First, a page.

The fishing season is in full swing now and there are a lot of upcoming events of interest to anglers of all ages. I say “of all ages” because there are several events aimed at young fishermen. On May 7th Saco Valley Anglers TU will be holding a “Kid’s Only” Fishing Day at Cranmore Mountain. This event is part of New Hampshire Fish and Game “Let’s Go Fishing” program; both NH F&G and Saco Valley Anglers pitch in to stock the snow making pond with hundreds of catchable trout for eager young fishermen to cast to. The Let’s Go Fishing program is geared to teach aspiring anglers how to go about catching a fish and there will be instructors on hand to do just that. Rods and reels will be available for those that need them and there will be a supply of worms as well. If you have a youngster who is interested in fly fishing there will be instruction and gear also. This is the third year that Saco Valley Anglers has held this event and it has grown in size every year. Come join us for a fun, free day of fishing and free you kids from the shackles of the Internet. All children must be accompanied by an adult.

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Early Morning Opening Day

Valley Angler

Valley Angler
Early Morning Opening Day
by Bill Thompson 

 You could not have planned a finer morning even if you had tried. When I left the house at 4:30 the thermometer read 55 degrees; the warmest opening day of trout season that I can remember. When I arrived at the pond I was the only one there; just as I had planned it. The moon, Saturday morning, was nearly full and shining brightly through the trees. Off in the distance I could hear a flock of roosting turkeys that were just waking up. Before rigging up I walked to the edge of the pond and took a few moments just to take it all in. I had a camera with me and I thought about trying to capture the moment, but I knew that it would be impossible and it was much better to just try to remember the way it was. I finally remembered why I came here and walked back to the truck and put on my waders.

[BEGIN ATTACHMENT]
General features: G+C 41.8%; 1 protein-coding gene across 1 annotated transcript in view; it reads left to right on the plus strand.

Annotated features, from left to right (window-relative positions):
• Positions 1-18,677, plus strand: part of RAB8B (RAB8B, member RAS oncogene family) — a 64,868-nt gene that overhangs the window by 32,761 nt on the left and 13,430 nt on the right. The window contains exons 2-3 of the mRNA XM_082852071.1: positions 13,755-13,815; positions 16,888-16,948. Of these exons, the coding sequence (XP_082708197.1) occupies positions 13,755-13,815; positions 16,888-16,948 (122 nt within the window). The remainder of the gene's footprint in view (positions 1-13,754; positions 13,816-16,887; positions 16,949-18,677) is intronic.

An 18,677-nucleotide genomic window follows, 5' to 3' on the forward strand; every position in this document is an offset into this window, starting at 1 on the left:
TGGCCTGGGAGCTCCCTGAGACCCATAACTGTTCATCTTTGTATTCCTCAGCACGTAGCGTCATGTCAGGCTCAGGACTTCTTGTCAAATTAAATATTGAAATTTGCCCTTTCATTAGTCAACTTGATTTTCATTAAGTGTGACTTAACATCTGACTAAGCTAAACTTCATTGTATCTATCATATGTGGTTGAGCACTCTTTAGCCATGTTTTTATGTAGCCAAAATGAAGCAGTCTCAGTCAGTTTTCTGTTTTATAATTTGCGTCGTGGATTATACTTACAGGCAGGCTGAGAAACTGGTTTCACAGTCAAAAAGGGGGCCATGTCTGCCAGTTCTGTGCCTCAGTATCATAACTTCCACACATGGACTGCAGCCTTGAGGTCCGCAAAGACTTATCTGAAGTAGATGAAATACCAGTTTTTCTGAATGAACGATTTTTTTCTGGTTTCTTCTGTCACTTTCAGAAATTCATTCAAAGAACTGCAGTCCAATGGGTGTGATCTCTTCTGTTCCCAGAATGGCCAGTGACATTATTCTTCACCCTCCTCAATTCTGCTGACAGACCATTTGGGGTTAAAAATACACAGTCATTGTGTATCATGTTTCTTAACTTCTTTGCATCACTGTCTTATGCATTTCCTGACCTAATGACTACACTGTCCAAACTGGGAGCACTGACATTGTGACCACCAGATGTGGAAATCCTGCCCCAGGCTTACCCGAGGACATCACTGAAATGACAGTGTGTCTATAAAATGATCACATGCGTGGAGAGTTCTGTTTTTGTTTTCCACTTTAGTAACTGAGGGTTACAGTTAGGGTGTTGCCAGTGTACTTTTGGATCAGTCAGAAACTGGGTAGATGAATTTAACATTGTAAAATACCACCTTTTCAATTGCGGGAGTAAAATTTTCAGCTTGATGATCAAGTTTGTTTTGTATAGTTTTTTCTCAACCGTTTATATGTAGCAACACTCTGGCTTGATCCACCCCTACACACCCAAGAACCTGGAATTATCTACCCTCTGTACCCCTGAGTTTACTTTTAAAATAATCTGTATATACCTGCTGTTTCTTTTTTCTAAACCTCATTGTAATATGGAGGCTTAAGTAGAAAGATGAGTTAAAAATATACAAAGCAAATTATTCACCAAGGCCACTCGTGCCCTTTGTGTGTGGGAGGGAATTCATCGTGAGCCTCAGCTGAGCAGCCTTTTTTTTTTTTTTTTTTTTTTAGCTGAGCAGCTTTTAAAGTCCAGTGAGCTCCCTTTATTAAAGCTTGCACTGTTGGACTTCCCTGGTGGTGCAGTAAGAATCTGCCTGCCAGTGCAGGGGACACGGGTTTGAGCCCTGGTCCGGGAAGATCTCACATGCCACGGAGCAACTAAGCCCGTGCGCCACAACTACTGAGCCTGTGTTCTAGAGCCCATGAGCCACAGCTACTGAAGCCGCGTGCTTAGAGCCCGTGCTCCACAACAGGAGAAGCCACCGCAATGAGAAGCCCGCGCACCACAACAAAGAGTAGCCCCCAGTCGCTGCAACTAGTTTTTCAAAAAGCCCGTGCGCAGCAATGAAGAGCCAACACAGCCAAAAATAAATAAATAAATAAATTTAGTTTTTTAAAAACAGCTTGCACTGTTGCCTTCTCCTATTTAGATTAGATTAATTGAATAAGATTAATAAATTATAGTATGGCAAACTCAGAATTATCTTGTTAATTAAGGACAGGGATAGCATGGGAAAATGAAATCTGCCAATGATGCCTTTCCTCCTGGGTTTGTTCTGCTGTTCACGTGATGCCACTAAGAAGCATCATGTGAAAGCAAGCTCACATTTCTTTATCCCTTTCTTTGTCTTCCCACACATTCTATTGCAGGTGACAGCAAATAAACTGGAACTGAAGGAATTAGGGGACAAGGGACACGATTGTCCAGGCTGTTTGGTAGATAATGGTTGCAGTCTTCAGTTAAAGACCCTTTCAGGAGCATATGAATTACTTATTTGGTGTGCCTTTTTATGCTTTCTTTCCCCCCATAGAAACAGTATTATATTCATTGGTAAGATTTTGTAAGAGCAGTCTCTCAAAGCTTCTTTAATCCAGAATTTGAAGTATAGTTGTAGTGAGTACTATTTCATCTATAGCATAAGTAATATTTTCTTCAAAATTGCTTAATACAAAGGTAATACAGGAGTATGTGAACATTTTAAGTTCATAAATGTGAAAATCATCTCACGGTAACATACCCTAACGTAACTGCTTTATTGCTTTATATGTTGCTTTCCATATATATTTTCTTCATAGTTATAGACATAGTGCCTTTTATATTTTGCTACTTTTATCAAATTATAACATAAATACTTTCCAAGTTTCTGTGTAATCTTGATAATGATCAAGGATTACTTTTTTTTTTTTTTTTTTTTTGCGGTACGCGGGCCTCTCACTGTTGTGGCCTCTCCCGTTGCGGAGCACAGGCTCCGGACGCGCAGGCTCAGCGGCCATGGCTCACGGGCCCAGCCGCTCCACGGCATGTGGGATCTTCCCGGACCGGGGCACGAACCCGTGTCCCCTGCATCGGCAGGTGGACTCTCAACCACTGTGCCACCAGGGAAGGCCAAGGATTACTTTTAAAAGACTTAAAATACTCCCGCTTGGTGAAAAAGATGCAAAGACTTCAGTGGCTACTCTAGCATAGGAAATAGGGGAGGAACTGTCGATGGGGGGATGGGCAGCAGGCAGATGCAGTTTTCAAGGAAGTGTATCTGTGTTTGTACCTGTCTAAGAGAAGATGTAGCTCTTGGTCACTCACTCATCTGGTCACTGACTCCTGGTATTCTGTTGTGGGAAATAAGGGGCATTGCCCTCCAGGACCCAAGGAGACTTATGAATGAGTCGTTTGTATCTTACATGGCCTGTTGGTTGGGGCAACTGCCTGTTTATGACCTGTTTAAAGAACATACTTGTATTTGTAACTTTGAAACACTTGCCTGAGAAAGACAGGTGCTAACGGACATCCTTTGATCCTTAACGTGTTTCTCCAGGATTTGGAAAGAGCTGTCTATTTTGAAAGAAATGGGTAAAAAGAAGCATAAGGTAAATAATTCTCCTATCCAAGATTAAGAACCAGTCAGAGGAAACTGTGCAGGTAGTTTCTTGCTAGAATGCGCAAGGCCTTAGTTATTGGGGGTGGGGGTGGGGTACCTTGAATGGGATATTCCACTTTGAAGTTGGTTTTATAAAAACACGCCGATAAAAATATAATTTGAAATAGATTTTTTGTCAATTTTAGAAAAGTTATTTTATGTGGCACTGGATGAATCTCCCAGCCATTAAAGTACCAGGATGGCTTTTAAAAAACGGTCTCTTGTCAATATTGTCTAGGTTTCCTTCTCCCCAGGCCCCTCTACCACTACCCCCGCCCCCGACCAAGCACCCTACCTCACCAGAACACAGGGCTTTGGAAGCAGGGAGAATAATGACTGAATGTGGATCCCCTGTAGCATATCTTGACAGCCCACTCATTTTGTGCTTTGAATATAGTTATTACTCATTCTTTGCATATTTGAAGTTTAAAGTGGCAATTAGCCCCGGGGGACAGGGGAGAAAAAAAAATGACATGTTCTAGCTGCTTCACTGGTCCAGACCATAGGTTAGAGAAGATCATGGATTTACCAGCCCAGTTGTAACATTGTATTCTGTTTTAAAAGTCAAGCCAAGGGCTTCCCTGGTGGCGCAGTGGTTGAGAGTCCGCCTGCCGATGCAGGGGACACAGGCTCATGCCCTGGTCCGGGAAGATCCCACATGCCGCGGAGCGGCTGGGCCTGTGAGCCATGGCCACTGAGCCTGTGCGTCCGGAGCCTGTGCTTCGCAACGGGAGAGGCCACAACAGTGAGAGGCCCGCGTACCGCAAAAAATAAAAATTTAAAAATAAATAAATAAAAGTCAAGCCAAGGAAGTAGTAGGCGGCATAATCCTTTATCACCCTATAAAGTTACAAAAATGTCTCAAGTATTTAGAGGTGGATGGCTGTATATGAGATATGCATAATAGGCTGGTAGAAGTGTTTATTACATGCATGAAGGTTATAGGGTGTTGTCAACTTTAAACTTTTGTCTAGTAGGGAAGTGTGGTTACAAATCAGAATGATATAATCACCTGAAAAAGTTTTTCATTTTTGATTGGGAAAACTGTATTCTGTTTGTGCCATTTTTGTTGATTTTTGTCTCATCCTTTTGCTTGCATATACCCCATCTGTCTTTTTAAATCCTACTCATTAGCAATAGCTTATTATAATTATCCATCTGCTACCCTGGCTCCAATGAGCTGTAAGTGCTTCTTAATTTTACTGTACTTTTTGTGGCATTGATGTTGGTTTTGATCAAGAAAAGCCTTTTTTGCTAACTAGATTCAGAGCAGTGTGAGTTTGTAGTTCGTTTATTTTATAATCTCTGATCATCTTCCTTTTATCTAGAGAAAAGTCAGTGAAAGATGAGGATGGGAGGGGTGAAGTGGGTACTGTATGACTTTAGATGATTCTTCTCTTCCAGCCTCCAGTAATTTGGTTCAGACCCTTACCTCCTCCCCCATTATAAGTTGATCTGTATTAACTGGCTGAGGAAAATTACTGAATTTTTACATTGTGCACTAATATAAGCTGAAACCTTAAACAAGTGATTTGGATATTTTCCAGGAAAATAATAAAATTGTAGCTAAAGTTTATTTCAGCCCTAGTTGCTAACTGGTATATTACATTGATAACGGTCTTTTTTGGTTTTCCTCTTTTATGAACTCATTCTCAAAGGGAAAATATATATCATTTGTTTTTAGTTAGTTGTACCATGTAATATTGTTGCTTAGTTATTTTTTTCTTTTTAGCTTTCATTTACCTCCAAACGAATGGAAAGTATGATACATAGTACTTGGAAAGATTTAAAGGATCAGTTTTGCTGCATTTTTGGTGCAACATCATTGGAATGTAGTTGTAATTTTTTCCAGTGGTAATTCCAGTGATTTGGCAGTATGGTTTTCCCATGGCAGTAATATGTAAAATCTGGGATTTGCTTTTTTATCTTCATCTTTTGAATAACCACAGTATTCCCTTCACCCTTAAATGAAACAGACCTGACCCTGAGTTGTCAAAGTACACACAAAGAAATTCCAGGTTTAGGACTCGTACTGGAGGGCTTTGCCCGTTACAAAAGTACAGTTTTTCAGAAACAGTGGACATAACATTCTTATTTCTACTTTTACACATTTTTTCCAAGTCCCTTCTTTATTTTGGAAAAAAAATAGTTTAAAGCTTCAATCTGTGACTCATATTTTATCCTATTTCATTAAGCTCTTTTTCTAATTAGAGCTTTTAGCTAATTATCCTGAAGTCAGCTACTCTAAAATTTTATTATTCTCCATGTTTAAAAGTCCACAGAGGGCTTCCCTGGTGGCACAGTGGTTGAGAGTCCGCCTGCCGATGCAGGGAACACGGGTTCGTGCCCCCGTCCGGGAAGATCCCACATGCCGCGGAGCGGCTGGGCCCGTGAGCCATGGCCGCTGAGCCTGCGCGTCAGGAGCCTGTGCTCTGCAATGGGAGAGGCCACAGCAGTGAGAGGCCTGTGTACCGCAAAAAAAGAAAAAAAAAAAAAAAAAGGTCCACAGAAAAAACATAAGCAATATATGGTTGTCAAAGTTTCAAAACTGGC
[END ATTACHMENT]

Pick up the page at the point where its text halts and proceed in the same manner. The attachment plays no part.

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Why We Have an Opening Day

Valley Angler

Valley Angler
Why There is an Opening Day
by Bill Thompson

   

Today is the day, the fourth Saturday of April, the beginning of trout season. I know the rivers have been open to trout fishing since the first of January. However, for those of us old enough to remember, the fourth Saturday in April, is the traditional opening day and the day when most of us start fishing in earnest. If you are lucky you may even remember as a youngster getting up in the dark one April morning and going fishing on opening day with Dad or maybe Grandpop. . It is a good bet that not only was it dark it was darn cold as well and there might even be some snow or sleet thrown in for good measure. 

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Opening Day Flies

Valley Angler

Valley Angler
Opening Day Flies
by Bill Thompson


   


What fly to use for that all important first cast on opening day is a question that many fly anglers give great thought to. Some are bound by tradition and have used the same pattern that their fathers or maybe their grandfathers showed them on some long ago opening day. Others are more apt to relay on science or an attempt to guess at what might be hatching. Hatching mayflies on opening day in New Hampshire would be a rare event indeed given that the fourth Saturday in April is most often colder than the first day in January and is often accompanied by snow and sleet. 

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Local Knowledge

Valley Angler

 Valley Angler
Local Knowledge
by Bill Thompson

 

 


Spring orders have started to arrive at the shop. Yesterday I finished putting out an order of streamer flies tied by Ken Grimes. Ken is a native New Hampshirerite, who lives in Columbia. I like to tell my customers that I import flies from Columbia; Columbia, New Hampshire that is. Once in a while someone gets it. Ken started tying flies commercially when he was in high school. Later on, when he got married his wife Mary joined in and tied too. Ken told me that he thought she had the record for tying the most Gray Ghosts in New Hampshire. The Gray Ghost was her specialty.